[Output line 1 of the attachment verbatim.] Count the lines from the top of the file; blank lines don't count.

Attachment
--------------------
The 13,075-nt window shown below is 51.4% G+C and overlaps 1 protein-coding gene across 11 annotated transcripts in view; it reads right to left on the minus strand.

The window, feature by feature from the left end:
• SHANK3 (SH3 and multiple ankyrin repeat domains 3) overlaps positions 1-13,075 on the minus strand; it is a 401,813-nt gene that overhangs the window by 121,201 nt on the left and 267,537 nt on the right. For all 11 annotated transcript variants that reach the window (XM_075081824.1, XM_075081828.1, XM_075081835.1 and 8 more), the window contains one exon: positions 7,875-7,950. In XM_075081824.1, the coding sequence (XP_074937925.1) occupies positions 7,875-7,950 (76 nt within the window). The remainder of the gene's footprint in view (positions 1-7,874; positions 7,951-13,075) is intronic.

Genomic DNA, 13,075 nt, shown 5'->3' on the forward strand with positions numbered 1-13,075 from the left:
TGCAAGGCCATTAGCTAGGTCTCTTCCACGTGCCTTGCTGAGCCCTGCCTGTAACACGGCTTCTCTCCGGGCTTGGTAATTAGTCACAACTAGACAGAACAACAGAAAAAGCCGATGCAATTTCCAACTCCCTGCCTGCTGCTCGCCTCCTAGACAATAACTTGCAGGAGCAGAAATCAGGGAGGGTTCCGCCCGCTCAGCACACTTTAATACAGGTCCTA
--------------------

The 13,075-nt window shown below is 51.4% G+C and overlaps 1 protein-coding gene across 11 annotated transcripts in view; it reads right to left on the minus strand.